Now at seventy-seven, I have cherished the few earlier family photos of daddy. One of my favorites shows him in uniform playing his bugle in an army tent encampment in France.  I have maintained an interest in World War I due to my affirming dad, his pre-war musical talents, and his unforgettable encounter with General Pershing.

My patriotism also grew within two family contexts. Before I was born, my parents had founded their business, Universal Decorators. They built professional floats for parades throughout the south. I saw hundreds of parades for Christmas, spring and summer festivals, and centennials. When the Parade Marshall gave the signal, our beautiful multi-themed floats slowly rolled down streets packed with delighted, cheering crowds.

Arlene Bridges Samuels next to the bronze sculpture of General John Pershing, at the National World War I Memorial in Washington, DC.

Daddy and I stood along streets together making sure we saw and heard every military marching band. Memories of our family listening to John Phillip Sousa’s rousing tunes with American flags fluttering in the breeze filled me then and now with tears of pride, patriotism, and memories of my affectionate dad.

After retiring a few years ago, I joined Daughters of the American Revolution (DAR) based on my dad’s long family line. My patriot ancestor arrived on our shores around 1660 from Ireland.  He oversaw the Revolutionary War weapons cache in a small North Carolina town.  My interests intensified when I learned that the World War I Memorial opened to the public in April 2021 in Washington, D.C.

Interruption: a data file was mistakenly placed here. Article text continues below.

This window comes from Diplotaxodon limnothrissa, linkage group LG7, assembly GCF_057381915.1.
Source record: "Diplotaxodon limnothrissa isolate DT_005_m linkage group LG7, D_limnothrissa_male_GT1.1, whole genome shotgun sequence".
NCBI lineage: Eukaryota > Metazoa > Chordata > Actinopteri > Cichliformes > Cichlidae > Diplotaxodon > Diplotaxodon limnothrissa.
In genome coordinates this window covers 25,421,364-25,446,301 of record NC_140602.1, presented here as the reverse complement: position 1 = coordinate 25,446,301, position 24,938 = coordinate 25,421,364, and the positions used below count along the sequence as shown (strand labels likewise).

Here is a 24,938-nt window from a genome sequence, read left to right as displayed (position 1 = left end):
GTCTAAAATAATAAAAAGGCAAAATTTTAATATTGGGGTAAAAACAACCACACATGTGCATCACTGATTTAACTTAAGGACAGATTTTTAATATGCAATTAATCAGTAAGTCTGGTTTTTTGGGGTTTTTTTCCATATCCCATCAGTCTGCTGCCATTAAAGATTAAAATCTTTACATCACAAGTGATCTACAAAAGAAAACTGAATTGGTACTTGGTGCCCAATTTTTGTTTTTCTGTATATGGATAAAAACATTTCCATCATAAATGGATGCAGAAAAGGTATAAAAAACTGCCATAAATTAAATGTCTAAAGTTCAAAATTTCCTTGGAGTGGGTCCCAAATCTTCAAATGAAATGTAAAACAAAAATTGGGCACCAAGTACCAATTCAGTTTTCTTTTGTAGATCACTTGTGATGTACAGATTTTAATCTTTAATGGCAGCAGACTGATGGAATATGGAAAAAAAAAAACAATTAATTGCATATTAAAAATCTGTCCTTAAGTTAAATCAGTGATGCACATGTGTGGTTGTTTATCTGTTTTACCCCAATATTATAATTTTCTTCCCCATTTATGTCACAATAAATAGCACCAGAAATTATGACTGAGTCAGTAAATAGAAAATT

On a recent trip to Washington for meetings last May, my husband and I headed for the memorial where every day at 5 p.m. a military bugler wearing a WW I uniform plays TAPS. We arrived at the plaza in plenty of time so I would not miss one note. Beforehand, we viewed General Pershing’s imposing eight-foot-tall bronze statue.  My dad’s story began to come alive standing next to it.

Nathan Clarke sounds Daily Taps at the National World War I Memorial in Washington, DC.

Walking to another side of the plaza, I readied myself with anticipation. The bugler arrived to take his position under the beautiful American flag. Dressed in an authentic WWI uniform, he lifted the bugle to his lips and sounded the first notes of TAPS. Instantly, my imagination transported me to a French battlefield where my dad would have sounded his bugle especially since I have a photo of him playing it. My husband, a Navy veteran, stood nearby.  He hugged me with my tears falling after hearing TAPS that I knew Daddy often played.